Planning a Semester or Year Abroad
Congratulations on your decision to learn and grow by studying abroad! To maximize your study abroad experience, it is valuable to thoughtfully consider and prepare for the challenges of intercultural transition.
Moving to a different culture is truly a major transition. Intercultural specialists have identified stages of personal adjustment that most people who live abroad tend to experience, no matter where they come from or what country they are now living in:
- Initial euphoria: New things about the host culture seem intriguing and exciting. Similarities between the sojourner’s home culture and the host culture stand out. Sojourner’s attitude is highly positive, perhaps unrealistically so.
- Cultural confrontation: Sojourner’s focus turns to differences, which seem common and troubling. Little difficulties can appear to be major. This stage is characterized by confusion and frustration. Culture shock continuum of responses occurs here. (More on this shortly.)
- Gradual adjustment: Sojourner feels more oriented and is better able to interpret cultural cues. The culture seems more familiar and comfortable. Less sense of isolation. Sense of humor returns.
- Adaptation and biculturalism: Sojourner can function in two cultures with confidence. Enjoys certain customs, attitudes, and values in the host culture and may miss them upon return home.
As you can see, most people experience some measure of psychological disorientation when they move for an extended period of time to a culture different from their own, especially if their host culture is markedly different.
This disorientation is termed “culture shock.” Culture shock is a normal developmental phase of adjustment to a new cultural environment. It is not a psychological disorder. Culture shock occurs when one’s values and typical ways of viewing the world clash with the values and viewpoints of the new cultural environment.
Culture shock typically builds slowly from a series of smaller events. It comes from experiencing ways of doing, organizing, perceiving or valuing that are quite different from yours. These differences can threaten your basic, unconscious sense that your cultural customs, assumptions, values and behaviors are “right.”
You may also lose many of the ways you orient yourself to daily life, such as when to shake hands and what to say when you meet people, how to make purchases, when to accept and when to refuse invitations, when to take statements seriously and when not to, and many other basic behaviors.
Culture shock is the occupational hazard of living abroad. You have to be willing to go through it to have the pleasure of experiencing another culture in depth. For some students, culture shock is brief and mild; for others it is more significant. It is probably most helpful to think of a continuum of responses ranging from culture surprise to culture shock.
Most students who experience culture shock are still able to function reasonably well and to keep up with the responsibilities of school and everyday life. It is important to be active in coping with culture shock.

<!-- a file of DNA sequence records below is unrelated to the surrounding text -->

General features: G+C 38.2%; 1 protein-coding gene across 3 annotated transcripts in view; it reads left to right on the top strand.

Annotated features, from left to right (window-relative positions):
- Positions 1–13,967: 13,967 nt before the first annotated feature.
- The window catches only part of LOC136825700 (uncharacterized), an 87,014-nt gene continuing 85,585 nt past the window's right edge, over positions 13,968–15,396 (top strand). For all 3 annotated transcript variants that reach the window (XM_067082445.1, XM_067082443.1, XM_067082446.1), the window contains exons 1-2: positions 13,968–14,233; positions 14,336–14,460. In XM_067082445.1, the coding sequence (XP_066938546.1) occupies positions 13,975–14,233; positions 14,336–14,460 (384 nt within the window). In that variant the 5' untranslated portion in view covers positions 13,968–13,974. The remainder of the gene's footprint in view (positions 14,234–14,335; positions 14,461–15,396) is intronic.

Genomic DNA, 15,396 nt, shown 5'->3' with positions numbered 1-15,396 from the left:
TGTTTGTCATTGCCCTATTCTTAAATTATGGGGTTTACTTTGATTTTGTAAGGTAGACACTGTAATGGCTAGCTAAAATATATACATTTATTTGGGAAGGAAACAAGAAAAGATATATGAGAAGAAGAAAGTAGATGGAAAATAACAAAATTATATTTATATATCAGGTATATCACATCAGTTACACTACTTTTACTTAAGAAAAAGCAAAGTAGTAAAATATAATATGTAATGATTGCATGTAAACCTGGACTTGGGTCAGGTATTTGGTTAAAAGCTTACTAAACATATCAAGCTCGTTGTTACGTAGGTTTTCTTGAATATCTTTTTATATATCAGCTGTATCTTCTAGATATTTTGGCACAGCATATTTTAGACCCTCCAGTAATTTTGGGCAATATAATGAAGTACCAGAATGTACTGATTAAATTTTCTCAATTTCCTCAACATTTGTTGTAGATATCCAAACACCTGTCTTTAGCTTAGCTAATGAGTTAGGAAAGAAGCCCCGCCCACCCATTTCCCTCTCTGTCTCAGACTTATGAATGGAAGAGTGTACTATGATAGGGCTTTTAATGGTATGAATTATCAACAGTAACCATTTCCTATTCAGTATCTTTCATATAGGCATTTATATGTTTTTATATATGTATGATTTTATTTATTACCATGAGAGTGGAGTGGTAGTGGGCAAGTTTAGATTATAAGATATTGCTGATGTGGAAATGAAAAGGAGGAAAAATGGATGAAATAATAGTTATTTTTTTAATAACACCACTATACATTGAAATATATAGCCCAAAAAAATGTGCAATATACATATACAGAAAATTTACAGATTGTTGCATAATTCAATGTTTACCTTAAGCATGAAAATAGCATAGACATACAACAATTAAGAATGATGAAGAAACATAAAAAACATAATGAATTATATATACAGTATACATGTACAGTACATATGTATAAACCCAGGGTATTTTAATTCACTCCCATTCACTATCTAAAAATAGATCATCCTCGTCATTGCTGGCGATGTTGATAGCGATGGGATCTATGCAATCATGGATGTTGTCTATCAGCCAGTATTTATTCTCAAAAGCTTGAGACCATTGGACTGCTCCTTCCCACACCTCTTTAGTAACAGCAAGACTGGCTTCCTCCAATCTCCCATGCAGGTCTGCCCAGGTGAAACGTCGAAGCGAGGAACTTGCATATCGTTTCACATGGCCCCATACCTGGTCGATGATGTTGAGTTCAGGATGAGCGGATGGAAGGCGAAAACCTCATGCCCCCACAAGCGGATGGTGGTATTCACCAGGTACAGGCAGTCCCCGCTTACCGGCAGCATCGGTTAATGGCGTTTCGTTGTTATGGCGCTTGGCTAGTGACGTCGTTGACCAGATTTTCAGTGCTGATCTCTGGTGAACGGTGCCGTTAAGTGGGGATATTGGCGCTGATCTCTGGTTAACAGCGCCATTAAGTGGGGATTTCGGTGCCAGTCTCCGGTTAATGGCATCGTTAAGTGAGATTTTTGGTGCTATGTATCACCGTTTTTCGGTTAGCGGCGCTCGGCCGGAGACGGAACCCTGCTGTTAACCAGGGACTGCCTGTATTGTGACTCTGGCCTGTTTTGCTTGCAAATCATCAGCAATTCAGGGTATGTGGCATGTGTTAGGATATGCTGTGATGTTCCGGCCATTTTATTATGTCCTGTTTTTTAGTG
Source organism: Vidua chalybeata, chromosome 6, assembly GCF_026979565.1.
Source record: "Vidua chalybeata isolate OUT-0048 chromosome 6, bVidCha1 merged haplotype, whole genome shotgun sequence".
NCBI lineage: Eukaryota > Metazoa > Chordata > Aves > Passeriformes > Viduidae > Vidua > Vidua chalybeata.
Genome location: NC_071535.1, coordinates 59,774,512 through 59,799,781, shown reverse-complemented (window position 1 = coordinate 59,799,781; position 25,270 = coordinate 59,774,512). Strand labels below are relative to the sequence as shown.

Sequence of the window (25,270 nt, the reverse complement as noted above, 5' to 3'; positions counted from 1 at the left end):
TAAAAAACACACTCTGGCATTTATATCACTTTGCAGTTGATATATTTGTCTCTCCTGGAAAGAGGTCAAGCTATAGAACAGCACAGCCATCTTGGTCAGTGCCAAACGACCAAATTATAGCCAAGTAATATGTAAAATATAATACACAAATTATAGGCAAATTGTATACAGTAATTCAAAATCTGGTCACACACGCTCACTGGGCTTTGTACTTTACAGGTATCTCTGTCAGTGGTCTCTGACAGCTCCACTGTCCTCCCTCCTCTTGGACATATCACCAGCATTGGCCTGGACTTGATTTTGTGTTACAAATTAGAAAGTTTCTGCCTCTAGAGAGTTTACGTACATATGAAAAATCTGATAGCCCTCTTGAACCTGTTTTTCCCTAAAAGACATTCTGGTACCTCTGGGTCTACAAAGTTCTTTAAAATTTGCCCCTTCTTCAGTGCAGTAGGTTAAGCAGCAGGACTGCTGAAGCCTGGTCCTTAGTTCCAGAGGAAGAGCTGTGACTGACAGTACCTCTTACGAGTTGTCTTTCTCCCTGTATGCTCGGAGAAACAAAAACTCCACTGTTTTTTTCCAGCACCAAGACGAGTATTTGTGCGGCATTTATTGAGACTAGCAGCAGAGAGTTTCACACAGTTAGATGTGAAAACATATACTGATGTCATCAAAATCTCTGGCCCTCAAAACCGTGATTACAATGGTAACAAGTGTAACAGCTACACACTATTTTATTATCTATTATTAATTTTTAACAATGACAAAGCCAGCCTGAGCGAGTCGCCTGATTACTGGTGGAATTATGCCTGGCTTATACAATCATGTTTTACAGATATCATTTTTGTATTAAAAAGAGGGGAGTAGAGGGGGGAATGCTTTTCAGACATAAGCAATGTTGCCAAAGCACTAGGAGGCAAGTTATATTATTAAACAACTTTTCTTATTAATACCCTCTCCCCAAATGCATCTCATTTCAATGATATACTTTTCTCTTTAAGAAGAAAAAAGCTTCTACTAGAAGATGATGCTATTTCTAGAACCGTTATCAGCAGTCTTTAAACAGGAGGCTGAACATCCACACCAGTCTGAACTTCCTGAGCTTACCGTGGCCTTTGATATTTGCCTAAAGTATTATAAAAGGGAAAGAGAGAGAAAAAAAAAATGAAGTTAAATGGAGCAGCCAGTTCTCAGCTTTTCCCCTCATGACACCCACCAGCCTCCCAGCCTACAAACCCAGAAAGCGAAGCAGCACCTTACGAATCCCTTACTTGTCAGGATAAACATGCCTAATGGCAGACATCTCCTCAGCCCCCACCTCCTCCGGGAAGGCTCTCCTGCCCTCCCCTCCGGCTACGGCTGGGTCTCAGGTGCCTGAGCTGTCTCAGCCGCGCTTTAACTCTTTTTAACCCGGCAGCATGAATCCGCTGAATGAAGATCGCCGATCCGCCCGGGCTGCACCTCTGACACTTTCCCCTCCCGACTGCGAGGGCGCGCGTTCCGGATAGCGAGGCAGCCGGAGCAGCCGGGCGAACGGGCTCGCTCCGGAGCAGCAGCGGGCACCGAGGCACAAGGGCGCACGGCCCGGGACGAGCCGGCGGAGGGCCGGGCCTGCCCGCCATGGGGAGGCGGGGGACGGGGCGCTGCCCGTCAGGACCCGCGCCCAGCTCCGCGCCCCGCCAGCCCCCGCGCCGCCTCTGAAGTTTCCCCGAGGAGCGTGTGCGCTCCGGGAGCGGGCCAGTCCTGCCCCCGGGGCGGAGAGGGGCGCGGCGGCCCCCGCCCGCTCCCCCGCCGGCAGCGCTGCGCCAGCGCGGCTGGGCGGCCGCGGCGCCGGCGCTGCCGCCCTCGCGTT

If you find that your experience of culture shock is pronounced and does not improve in a few weeks, despite your active efforts, it is important to talk with your program staff about how you can get support to feel better.
You can find excellent information about coping with culture shock in Module 1.7 (Surprises and Shocks) of the University of the Pacific’s On Line Cultural Training Resource for Study Abroad.
You need to consider coming home as part of the complete cycle of your study abroad experience. You will have changed and changes will have taken place back home.
You can expect returning home to involve a process of adjustment too. Some students say that the re-entry adjustment process was more challenging than the adjustment to their host country. You can better navigate the process of returning home with some reflection and active strategies.
You will find great resources for dealing with re-entry challenges in Modules 2.1-2.3 of University of the Pacific’s On Line Cultural Training Resource for Study Abroad.
Managing Psychological Stress
There is a set of key behavioral skills that you will need for effective adjustment in another culture: skills for managing stress and anxiety. You will need to manage the stress inherent in living in a new culture and tolerating all the uncertainty and ambiguity involved.
Even if you are a very flexible, adaptable person who has a high tolerance for ambiguity and loves to encounter new situations and people, you are still going to feel stressed at times. It is critical to have strong skills for coping with stress and anxiety.
Take stock of how you currently cope with stress and anxiety. Which of these behaviors are effective and which are not? Are you using any ineffective or destructive strategies? Do you need to learn some new skills or get help to let go of destructive strategies?
If you need to make such changes, consider consulting now with someone in Luther’s Counseling Service or with an off-campus therapist about desired changes in your coping strategies.
Building new skills requires time, energy and practice. It is not something you can do in the last few weeks before you go abroad. The time to start working on this key set of skills is now, so you can make the most of your study abroad experience.
If You Have Had Recent Mental Health Issues
Many college students have dealt with mental health issues at some time in their lives. Many have participated in counseling or taken medication and are now doing quite well. Having these experiences in one’s history certainly does not preclude study abroad.
Study abroad programs cannot bar a student from study abroad simply because of a history of mental health issues or treatment. However, it is important to consider carefully the decision to go abroad if you have recently been dealing with such issues as depression, bipolar disorder, anxiety, an eating disorder, alcohol or drug abuse, or recovery from sexual assault or other trauma.